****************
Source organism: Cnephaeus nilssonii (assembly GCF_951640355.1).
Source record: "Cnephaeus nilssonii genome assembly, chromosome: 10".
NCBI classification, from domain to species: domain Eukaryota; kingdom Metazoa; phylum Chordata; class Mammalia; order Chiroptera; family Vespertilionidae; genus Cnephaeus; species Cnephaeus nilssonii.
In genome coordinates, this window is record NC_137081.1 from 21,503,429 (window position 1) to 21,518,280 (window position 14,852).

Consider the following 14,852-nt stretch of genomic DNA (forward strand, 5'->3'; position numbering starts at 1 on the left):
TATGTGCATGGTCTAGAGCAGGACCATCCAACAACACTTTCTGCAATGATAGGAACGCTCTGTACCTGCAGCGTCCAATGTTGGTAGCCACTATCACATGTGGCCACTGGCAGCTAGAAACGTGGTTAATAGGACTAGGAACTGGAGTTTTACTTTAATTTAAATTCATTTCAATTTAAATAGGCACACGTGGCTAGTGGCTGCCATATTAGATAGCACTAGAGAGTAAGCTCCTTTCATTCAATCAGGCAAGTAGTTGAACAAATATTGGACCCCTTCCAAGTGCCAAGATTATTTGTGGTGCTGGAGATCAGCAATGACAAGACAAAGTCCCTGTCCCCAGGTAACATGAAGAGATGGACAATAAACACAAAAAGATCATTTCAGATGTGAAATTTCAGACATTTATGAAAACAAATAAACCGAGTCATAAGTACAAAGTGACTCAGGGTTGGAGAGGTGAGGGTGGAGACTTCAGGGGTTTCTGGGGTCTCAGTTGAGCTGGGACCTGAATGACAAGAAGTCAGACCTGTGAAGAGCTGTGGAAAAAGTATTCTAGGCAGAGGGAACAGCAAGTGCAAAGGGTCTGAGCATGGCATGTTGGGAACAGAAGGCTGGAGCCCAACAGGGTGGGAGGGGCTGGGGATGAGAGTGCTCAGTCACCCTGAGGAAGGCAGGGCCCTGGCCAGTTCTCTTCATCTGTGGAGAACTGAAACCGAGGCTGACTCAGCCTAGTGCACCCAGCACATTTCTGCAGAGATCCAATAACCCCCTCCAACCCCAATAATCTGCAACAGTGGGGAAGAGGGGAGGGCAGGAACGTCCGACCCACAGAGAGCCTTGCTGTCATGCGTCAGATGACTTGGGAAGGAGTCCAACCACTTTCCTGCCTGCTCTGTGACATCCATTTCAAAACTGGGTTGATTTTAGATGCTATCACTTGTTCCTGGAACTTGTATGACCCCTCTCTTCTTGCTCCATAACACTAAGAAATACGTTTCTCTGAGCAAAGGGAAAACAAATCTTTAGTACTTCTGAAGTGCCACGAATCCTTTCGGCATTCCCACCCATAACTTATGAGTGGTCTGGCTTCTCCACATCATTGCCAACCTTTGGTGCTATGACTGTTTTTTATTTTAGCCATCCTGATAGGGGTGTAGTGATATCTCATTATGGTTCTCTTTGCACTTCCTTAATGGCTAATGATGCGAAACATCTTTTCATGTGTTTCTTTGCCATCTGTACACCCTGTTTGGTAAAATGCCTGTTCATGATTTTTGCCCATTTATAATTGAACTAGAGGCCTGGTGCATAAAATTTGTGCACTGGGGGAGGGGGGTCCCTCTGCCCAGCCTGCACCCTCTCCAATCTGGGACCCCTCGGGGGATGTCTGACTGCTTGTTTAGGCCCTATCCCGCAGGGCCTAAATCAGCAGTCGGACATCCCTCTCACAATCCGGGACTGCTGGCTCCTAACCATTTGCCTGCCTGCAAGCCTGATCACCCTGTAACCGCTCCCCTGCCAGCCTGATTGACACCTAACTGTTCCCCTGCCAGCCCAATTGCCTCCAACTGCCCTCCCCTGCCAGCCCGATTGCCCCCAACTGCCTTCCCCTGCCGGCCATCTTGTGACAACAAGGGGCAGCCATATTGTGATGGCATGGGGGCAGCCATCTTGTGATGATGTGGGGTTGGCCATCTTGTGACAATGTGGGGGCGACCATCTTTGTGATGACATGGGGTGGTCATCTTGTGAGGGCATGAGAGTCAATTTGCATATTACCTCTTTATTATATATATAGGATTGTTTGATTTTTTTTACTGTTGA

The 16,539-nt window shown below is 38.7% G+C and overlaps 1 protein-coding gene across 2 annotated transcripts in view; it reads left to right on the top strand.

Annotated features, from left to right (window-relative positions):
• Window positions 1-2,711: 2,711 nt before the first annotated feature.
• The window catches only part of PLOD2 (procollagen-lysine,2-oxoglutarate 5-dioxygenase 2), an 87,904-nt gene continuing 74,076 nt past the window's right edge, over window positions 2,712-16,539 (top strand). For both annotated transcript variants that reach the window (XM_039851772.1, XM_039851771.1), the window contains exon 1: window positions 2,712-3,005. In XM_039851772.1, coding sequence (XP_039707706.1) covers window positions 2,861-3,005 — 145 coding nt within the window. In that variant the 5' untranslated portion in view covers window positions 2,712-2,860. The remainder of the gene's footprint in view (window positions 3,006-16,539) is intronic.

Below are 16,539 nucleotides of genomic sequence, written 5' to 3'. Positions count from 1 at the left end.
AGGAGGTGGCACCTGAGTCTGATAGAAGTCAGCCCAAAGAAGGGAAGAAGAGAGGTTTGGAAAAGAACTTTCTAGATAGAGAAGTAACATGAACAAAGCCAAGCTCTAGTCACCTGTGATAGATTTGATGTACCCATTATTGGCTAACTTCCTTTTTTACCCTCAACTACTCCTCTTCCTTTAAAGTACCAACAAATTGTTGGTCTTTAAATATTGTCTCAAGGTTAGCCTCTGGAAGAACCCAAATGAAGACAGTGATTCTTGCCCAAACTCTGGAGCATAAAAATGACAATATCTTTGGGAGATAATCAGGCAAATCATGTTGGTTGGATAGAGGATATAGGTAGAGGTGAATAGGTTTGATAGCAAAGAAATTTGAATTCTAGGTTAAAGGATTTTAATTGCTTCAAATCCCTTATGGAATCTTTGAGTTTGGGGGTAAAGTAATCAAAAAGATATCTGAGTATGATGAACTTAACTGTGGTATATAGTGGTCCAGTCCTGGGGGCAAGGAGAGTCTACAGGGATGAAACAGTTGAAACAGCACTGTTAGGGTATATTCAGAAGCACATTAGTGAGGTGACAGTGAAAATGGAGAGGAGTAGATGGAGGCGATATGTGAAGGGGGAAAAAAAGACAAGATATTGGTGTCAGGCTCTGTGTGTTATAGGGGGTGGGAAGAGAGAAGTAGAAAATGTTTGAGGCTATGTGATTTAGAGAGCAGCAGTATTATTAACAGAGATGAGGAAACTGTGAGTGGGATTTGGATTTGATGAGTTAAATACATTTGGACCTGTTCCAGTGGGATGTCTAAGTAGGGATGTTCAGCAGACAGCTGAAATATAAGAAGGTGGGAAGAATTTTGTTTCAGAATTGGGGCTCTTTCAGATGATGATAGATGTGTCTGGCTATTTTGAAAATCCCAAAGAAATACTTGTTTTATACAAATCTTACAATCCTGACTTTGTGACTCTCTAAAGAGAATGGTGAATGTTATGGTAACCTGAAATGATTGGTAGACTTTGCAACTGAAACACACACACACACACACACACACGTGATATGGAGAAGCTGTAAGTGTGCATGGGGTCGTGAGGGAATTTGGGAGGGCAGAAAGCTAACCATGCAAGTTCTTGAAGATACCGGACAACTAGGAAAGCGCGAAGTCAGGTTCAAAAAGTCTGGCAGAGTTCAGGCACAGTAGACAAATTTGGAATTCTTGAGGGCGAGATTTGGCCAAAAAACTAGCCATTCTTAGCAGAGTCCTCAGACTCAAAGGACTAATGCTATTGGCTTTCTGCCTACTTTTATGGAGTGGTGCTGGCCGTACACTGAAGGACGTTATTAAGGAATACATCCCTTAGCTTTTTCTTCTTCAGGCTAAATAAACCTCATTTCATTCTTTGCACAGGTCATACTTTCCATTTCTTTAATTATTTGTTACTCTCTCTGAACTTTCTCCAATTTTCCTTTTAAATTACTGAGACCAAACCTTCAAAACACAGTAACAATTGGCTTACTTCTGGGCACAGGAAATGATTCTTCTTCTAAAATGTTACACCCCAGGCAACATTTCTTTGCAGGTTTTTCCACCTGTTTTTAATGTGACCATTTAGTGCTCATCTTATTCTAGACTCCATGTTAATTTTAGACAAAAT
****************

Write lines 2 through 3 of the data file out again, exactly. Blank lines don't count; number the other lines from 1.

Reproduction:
Source record: "Cnephaeus nilssonii genome assembly, chromosome: 10".
NCBI classification, from domain to species: domain Eukaryota; kingdom Metazoa; phylum Chordata; class Mammalia; order Chiroptera; family Vespertilionidae; genus Cnephaeus; species Cnephaeus nilssonii.